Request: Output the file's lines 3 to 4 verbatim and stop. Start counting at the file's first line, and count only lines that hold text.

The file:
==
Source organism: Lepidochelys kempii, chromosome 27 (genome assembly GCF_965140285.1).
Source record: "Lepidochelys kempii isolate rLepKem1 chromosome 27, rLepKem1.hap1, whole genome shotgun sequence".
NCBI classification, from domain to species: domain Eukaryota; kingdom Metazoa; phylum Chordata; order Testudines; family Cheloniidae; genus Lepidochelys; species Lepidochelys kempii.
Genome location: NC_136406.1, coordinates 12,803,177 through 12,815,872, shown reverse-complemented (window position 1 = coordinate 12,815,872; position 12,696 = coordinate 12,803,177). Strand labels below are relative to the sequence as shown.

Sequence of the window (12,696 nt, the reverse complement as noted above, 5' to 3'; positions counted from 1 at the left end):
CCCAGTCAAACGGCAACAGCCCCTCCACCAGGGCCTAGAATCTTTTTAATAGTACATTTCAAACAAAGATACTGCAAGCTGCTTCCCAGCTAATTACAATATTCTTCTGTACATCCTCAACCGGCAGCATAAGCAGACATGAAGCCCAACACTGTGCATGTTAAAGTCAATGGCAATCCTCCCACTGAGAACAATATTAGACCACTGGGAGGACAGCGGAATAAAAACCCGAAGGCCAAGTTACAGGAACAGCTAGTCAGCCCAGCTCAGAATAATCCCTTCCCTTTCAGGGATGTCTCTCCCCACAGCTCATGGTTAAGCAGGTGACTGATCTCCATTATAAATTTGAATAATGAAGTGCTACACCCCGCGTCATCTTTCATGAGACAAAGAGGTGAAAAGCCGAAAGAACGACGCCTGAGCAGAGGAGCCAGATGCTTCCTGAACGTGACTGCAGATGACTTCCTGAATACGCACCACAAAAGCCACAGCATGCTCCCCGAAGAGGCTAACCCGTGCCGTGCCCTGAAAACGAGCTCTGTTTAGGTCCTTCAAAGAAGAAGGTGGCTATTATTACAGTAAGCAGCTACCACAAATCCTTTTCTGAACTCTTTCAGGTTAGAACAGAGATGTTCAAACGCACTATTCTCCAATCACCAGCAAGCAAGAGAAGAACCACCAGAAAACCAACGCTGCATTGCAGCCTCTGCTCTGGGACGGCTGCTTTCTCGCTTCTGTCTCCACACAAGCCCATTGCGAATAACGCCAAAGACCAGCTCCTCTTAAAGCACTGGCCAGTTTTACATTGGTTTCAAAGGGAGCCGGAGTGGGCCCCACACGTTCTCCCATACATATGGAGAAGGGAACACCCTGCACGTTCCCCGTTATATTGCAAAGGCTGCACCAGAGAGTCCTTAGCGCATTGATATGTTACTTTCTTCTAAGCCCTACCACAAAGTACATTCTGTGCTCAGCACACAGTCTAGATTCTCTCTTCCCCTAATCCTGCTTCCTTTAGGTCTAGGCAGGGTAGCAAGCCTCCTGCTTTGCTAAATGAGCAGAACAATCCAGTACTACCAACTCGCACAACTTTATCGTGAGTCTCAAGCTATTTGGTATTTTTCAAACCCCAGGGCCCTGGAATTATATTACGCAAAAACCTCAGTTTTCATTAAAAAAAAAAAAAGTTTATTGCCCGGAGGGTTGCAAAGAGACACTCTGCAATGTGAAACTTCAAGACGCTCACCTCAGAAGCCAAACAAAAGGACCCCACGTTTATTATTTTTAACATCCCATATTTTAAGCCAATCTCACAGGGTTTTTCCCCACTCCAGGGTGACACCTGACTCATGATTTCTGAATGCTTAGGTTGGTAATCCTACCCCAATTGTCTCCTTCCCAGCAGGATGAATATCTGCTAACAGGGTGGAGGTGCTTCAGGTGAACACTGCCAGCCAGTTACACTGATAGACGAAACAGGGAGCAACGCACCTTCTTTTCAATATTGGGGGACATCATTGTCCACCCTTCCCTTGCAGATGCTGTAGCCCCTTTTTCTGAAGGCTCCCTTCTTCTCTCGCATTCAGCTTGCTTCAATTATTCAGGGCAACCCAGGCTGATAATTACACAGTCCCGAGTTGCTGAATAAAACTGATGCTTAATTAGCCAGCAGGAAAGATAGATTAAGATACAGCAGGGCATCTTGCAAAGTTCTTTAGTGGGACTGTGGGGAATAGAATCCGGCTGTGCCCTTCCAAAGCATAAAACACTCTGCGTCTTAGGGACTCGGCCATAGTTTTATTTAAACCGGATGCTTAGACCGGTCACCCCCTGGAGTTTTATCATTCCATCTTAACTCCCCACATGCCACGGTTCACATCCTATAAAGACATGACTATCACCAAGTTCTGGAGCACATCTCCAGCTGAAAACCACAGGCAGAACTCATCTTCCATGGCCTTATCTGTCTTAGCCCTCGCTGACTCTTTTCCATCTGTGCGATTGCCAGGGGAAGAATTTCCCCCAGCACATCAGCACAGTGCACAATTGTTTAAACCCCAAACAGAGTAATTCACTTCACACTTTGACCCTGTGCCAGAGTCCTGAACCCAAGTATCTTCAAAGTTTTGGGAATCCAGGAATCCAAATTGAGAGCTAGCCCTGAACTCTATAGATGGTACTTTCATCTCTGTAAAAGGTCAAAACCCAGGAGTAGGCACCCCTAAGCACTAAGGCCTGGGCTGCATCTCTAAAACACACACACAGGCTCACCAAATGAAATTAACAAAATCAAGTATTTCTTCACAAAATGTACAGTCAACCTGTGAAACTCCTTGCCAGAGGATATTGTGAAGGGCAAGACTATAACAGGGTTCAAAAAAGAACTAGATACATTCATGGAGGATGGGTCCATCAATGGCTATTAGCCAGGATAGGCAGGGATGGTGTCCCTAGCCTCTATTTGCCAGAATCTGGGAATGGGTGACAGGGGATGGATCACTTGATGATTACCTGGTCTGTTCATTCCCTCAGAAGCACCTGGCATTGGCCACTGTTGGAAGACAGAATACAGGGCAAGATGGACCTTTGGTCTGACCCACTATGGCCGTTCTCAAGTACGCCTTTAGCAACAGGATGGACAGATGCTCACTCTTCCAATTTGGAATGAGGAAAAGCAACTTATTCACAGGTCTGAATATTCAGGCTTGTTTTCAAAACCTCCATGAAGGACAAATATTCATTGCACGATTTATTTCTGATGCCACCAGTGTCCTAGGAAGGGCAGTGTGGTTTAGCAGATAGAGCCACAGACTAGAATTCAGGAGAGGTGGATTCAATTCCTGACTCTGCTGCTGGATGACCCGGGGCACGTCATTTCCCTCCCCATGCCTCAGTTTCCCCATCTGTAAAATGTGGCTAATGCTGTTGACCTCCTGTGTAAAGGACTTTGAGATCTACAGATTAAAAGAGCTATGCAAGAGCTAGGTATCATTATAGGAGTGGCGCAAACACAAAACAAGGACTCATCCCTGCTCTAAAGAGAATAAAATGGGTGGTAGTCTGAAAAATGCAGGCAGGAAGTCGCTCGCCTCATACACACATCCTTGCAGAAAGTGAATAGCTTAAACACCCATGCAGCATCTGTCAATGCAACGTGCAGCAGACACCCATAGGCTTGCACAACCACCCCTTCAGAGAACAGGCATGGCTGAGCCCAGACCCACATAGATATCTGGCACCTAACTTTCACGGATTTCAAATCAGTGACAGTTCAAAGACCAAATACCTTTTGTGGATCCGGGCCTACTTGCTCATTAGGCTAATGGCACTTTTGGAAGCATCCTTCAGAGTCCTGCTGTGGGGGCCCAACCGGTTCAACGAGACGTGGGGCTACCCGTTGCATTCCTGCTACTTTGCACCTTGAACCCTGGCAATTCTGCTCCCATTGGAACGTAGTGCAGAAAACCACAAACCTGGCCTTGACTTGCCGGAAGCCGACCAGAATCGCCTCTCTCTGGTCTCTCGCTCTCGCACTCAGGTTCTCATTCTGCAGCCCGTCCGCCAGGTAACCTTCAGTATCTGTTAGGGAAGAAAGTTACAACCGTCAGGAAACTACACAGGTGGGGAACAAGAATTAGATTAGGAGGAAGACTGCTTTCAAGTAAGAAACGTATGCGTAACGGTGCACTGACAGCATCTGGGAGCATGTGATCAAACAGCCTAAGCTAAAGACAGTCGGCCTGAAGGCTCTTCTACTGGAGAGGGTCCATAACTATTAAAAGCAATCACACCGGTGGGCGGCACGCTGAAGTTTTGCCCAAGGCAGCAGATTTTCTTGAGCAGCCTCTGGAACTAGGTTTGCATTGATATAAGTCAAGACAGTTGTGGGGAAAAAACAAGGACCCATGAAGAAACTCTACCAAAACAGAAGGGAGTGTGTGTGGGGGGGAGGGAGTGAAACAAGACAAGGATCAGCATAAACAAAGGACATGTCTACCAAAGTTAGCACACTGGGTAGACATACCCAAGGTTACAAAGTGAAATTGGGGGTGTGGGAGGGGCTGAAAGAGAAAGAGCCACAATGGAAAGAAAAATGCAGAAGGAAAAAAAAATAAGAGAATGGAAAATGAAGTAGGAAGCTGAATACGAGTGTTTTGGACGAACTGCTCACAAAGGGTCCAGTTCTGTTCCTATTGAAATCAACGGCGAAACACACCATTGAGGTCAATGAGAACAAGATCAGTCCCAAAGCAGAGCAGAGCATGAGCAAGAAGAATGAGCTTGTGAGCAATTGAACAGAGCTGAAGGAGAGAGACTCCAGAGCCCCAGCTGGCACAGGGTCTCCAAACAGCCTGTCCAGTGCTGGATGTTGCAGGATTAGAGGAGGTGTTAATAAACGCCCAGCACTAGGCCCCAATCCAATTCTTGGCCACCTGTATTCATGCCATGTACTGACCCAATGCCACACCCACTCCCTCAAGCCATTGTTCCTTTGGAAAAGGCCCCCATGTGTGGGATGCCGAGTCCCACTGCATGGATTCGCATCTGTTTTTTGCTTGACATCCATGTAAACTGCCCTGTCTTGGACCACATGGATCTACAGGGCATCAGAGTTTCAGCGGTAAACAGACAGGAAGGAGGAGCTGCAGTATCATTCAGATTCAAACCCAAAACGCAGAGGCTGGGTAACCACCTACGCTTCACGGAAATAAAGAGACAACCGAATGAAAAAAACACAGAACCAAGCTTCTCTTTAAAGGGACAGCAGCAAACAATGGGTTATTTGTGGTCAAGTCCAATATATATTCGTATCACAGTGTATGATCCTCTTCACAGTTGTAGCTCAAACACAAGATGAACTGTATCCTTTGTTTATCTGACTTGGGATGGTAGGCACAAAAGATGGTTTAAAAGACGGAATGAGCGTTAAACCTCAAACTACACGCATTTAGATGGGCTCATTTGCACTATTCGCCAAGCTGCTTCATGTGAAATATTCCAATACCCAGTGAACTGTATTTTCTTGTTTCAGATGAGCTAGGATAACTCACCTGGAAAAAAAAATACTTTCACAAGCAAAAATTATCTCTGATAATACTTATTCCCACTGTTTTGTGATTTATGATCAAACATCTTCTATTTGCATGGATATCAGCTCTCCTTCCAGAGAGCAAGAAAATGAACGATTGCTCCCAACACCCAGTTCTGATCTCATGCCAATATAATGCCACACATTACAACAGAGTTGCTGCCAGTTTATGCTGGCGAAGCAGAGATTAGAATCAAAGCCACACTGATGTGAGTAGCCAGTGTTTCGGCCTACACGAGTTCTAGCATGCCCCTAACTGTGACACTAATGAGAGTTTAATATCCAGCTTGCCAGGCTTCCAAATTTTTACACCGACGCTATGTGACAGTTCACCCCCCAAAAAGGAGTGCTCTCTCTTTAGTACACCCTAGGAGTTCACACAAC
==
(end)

NCBI classification, from domain to species: domain Eukaryota; kingdom Metazoa; phylum Chordata; order Testudines; family Cheloniidae; genus Lepidochelys; species Lepidochelys kempii.
Genome location: NC_136406.1, coordinates 12,803,177 through 12,815,872, shown reverse-complemented (window position 1 = coordinate 12,815,872; position 12,696 = coordinate 12,803,177). Strand labels below are relative to the sequence as shown.